In an endeavour to deep dive on survival and consequence of the presence of supermarkets make to believe that in Tanzania as elsewhere, the growth of supermarkets can be linked to increased demand for the services they can offer, resulting from but not limited to rapid urbanization, per capita income growth and importantly the growth of a middle class.
Another reason in my opinion and analysis is increasing employment of women, with a consequent increase in the opportunity cost of their time. Households are said to be cash rich, time poor and this could lead to a demand for meals that are easier to prepare i.e., processed products and for retail outlets that offer a wider range of prepared products.
This trend has been enhanced by the development of new products that meet the needs of this new market triggered by effects of globalisation of lifestyles, particularly among younger people a demographic trend, with a snowballing percentage of young people growing customed to credit modern forms of payments i.e., cards, which might be rarely accepted by the known mangi shops or magengeni food outlets or traditional markets.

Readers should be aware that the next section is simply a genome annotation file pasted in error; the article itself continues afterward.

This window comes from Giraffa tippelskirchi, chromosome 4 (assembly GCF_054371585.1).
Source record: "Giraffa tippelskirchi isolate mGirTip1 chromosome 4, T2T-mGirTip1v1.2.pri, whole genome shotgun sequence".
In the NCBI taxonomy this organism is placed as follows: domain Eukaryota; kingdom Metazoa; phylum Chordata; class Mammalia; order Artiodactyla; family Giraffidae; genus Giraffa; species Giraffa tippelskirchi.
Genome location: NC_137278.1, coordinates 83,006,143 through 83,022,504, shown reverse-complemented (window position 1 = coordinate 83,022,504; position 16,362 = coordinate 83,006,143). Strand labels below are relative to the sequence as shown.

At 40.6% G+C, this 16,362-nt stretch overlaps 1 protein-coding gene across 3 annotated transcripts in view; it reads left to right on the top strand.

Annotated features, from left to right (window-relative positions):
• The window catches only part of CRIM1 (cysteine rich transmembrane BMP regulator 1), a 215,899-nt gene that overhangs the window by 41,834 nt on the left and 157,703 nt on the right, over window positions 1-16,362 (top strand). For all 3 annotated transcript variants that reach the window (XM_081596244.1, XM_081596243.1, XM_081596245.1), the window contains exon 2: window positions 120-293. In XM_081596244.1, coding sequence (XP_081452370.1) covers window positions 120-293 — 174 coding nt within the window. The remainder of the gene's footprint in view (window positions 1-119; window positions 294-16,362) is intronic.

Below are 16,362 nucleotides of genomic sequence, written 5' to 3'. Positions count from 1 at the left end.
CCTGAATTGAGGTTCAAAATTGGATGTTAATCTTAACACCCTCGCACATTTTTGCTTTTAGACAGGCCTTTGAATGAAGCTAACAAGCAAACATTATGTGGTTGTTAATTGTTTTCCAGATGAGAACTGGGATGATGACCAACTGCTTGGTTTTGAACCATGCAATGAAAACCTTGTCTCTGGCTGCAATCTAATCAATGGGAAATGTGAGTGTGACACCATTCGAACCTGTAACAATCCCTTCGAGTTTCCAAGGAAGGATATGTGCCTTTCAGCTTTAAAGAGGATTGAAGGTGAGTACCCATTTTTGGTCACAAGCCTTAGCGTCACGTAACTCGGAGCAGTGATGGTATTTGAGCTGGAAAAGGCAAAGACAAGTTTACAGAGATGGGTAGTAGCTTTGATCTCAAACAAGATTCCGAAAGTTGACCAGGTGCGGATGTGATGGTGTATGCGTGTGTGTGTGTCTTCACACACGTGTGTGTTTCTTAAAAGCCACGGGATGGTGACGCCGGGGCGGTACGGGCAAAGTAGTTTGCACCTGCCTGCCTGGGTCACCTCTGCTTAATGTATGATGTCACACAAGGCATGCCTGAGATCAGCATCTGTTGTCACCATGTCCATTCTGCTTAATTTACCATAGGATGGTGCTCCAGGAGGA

Furthermore, changes in family structure with, in Tanzania, a growing proportion of nuclear families and, even, one-person households, as opposed to extended families and reduction of effective food prices for consumers because of supermarkets’ greater ability to control costs through economies of scale, improved logistics, etc. could be a reason behind the presence of supermarkets as growing access to refrigerators, allowing larger quantities of food to be stored, and to cars, allowing shopping to be done away from the immediate vicinity of the home and for larger quantities to be purchased at any one time.
But with all such benefits including a wider range of products and, particularly for fresh fruits and vegetables, to the possibility of being able to consume many products out of season, why to-date a good number of supermarkets have closed their door in Tanzania although poised to attain middle income status?
I might be wrong, but my honest opinion is that government and decision makers must critically need to take care in concluding the impact of these exit trends linking it to the backward linkages amidst effort the government is taking to call for value addition along various value chains.